- 0Nov 18, '12 by jadelpn GuideAnother thought is to see if any of the charges against you were dismissed once you completed what the court mandated you to. If they were, it should show up as "dismissed" on your record, and you could go to the Probate dept. and see about getting your record looked at to not have the dismissed charges show up on your record. If they were not dismissed, that is another story. Also, if there were juvenile records, then they also could be hidden as to not show up on a CORI. I am NOT giving legal advice, just to look at what exactly a CORI form would say about you, or a criminal backround check.
Another thought is to go through an EMT course of study. It doesn't take as long as a degree, you can look into the criminal stuff there--I think it is just felony convictions in most states but research it, and it will get you working in the medical field sooner and perhaps while you continue with a college degree.
Good luck and let us know what happens!
- 0Nov 18, '12 by mariebailey, MSN, RNIt still wouldn't hurt to call, but a quick look on the MI BON website FAQ section revealed this:
If I have been convicted of a felony or a misdemeanor, will this stop me from obtaining a Michigan license? This type of information will be reviewed on an individual basis. We ask that you submit your application, fee and information regarding the occurrence. The Board will review your file and make a decision at that time. Please keep in mind that we do take into consideration the type of conviction, the age that you were when the incident occurred and the time that has elapsed since the conviction.
LARA - If I have been convicted of a felony or a misdemeanor, will this stop me from obtaining a Michigan license?
- 0Nov 18, '12 by erocWork on while getting your pre-req's. Many (per-req's) will go with other career paths in the health care field, if you decide to change your path.
I'm a high school drop-out only completing the 8th grade....college is not difficult compared to the real world. You will be fine, just don't let up. Make straight A's and you will be providing proof you have changed.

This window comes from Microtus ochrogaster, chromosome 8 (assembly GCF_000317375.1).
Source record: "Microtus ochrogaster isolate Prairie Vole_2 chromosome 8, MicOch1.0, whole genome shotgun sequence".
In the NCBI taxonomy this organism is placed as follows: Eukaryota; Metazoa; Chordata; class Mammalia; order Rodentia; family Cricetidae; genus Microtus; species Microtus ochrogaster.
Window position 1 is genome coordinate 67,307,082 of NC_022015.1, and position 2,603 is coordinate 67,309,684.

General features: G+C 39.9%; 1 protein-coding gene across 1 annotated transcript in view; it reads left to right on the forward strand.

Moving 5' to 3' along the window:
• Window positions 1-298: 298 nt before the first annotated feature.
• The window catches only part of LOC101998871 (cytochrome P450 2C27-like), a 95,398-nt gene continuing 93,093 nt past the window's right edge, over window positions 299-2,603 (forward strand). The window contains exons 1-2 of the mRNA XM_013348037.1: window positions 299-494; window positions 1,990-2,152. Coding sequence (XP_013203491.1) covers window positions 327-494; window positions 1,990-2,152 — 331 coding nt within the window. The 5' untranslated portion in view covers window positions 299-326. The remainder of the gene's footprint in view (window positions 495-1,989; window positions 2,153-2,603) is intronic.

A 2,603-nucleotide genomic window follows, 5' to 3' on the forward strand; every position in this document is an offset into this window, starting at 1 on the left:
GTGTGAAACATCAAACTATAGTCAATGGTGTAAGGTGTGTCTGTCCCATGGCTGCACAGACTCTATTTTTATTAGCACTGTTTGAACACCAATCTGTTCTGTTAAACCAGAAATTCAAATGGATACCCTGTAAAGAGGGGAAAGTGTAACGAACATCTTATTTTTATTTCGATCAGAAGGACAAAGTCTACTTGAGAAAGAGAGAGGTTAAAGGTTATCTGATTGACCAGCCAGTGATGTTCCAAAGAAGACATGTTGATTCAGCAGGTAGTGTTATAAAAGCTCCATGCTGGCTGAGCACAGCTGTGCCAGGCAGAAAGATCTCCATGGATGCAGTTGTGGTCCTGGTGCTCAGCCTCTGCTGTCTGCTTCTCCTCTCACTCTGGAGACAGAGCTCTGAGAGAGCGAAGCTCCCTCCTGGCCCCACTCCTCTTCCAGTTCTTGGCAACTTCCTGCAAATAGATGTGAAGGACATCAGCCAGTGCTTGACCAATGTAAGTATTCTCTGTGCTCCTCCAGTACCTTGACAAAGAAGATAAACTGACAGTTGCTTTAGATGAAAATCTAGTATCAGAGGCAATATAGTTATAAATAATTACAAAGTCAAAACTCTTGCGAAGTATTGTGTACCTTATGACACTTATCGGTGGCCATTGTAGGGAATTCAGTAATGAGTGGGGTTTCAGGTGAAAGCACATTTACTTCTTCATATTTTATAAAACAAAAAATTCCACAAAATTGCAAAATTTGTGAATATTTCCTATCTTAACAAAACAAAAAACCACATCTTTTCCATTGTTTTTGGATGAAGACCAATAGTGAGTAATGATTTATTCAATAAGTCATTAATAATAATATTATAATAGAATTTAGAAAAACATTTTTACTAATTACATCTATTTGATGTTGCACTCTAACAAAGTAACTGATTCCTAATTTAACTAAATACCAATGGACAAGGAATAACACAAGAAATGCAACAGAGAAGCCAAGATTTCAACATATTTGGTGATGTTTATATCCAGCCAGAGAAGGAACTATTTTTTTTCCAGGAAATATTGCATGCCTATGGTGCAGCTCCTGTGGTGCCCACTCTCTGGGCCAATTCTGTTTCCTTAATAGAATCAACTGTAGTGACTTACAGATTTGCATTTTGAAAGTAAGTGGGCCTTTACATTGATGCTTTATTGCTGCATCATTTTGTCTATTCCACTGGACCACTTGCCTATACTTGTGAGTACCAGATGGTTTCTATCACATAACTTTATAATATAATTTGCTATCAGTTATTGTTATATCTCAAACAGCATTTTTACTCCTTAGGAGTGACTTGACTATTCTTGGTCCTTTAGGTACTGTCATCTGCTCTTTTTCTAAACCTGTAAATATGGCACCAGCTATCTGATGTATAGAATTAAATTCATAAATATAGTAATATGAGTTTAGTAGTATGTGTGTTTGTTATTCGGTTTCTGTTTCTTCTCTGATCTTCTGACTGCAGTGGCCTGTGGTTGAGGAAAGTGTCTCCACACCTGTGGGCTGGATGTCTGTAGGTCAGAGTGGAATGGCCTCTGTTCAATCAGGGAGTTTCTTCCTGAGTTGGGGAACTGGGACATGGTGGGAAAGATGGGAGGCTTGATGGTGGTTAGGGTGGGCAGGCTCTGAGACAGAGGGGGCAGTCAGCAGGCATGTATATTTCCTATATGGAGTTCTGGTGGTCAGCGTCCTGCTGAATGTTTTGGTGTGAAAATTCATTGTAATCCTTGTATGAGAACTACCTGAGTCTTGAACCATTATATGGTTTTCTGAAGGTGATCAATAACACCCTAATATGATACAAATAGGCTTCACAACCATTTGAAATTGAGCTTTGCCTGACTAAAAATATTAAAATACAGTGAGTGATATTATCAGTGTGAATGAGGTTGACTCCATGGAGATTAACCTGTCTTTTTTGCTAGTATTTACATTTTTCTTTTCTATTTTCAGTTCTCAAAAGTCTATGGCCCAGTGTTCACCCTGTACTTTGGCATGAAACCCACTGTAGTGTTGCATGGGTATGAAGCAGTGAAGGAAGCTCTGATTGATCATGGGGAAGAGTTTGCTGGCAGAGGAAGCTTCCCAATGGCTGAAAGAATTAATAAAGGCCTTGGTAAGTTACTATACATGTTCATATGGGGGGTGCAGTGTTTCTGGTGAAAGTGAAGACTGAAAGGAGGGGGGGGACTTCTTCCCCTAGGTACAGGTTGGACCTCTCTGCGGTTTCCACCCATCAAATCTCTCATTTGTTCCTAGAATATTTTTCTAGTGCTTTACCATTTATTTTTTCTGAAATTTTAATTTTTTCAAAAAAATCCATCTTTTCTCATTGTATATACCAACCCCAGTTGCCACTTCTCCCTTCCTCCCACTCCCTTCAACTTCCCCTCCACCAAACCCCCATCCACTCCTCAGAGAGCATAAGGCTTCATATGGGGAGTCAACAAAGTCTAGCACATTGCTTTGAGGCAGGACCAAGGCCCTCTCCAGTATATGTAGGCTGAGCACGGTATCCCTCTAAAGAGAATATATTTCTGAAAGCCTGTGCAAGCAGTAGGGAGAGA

- 0Nov 18, '12 by KatieMII'm a nursing student in Michigan (one of State universities) and we have to fill background check paperwork every semester. It says explicidly there that no student ever convicted with any type of felony associated with violence toward any living creature is allowed to do clinicals. We also had to do fingerprints and they were run through federal database. They even found all three sets of mine and had me explaining why I had to pass the security check more than once.
We were told plainly before beginning that there will be no graduation if anything more than plain speeding ticket "happens" because the school didn't want students who were likely to get problems with BON and licensing.
In addition, many places want you to drive to clinicals. My school requires students to have unrestricted driver's licence.
I think that other schools may have similar requirements, as they come from hospitals. I understand that the rules might be perceived as unfair, but it would be even more unfair if you spend time and money on pre-reqs and even get accepted, and then find that you cannot continue because there's no hospital which will allow you to walk in it. School counselors won't tell you that, as they care only about admissions. Ask you lawyer to write to a Dean or Director of Nursing a letter (it may identify you only as a "client") with your situation's description and current stellar recommendations, and see what she says. Try to find nursing schools which accepted students with criminal history before.
P.S. if you have or had any problems with anger management, look for professional help and solve them as completely as possible before you even think about applying. You'll need it.